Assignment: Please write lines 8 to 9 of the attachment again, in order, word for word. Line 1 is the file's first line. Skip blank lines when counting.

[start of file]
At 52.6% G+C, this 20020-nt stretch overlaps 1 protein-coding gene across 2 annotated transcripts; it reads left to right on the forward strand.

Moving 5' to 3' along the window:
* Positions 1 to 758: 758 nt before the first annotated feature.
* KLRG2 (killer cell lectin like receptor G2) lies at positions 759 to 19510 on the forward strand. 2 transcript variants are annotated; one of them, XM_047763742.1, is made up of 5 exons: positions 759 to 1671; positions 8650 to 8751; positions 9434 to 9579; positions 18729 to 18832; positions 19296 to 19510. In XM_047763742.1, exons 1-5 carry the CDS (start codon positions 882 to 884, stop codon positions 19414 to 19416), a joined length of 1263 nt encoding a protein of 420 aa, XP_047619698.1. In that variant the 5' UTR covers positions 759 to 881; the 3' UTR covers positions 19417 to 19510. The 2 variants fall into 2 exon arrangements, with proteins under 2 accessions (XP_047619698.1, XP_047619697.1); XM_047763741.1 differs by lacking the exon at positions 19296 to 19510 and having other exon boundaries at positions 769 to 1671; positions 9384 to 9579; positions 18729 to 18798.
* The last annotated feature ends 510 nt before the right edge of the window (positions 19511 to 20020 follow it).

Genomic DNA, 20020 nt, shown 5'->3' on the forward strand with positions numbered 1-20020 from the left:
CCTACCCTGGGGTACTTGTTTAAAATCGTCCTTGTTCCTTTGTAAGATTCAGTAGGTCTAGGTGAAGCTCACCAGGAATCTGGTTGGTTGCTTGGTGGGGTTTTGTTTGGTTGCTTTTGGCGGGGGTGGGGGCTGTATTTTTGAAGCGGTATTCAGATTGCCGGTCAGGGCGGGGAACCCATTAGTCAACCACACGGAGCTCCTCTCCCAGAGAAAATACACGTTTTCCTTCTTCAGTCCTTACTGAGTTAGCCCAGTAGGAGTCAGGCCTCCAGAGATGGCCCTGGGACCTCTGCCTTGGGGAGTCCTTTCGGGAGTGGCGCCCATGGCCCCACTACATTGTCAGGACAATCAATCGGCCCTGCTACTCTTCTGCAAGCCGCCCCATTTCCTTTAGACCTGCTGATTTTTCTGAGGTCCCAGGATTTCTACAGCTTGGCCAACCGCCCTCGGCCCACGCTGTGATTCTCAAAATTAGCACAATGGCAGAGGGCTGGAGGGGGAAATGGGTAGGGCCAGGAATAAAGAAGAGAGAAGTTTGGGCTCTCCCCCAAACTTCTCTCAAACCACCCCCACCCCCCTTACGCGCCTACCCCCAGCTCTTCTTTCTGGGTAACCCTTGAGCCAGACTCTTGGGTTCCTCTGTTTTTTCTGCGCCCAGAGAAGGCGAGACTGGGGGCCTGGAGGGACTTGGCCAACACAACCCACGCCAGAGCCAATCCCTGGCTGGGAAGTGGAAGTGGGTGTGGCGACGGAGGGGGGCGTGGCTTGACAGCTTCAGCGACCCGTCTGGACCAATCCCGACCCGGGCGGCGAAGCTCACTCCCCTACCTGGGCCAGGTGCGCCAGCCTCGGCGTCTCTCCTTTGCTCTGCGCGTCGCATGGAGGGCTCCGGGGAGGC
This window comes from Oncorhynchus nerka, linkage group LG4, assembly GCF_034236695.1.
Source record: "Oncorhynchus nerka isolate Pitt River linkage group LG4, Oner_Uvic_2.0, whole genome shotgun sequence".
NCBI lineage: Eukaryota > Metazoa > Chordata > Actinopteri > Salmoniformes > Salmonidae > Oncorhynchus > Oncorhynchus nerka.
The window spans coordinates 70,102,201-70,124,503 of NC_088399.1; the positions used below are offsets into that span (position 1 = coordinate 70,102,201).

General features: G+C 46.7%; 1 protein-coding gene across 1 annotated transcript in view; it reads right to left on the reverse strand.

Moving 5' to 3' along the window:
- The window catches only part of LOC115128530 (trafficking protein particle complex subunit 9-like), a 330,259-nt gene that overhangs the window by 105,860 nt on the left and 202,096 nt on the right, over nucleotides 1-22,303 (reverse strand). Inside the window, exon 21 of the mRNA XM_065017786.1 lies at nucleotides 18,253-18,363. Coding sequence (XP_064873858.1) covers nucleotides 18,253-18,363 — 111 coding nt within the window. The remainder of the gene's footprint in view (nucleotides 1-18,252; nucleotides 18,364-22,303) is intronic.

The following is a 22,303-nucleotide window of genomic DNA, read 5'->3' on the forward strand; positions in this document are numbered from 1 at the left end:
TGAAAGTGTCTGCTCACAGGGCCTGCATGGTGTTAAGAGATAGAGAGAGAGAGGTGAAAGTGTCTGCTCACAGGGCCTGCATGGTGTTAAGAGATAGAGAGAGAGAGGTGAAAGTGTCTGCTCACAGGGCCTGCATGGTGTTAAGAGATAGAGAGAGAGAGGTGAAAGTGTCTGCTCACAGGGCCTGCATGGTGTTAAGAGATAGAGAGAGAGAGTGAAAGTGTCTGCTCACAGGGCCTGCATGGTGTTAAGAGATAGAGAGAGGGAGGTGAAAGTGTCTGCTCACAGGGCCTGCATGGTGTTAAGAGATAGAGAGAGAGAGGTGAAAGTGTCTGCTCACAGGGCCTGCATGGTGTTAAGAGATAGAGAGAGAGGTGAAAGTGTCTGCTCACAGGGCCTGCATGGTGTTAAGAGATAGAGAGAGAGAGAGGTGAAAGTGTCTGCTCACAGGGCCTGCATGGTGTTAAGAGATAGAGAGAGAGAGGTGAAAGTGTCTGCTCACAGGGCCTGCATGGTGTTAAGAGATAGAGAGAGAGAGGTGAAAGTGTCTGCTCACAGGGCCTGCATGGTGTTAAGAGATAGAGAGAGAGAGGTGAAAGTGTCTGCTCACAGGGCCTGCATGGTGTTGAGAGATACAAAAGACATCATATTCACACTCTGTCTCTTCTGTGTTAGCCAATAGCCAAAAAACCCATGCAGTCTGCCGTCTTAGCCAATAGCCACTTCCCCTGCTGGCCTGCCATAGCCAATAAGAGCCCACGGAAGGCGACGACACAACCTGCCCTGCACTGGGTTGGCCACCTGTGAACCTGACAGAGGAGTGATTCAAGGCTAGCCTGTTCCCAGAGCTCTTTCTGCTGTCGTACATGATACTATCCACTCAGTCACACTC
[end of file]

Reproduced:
This window comes from Oncorhynchus nerka, linkage group LG4, assembly GCF_034236695.1.
Source record: "Oncorhynchus nerka isolate Pitt River linkage group LG4, Oner_Uvic_2.0, whole genome shotgun sequence".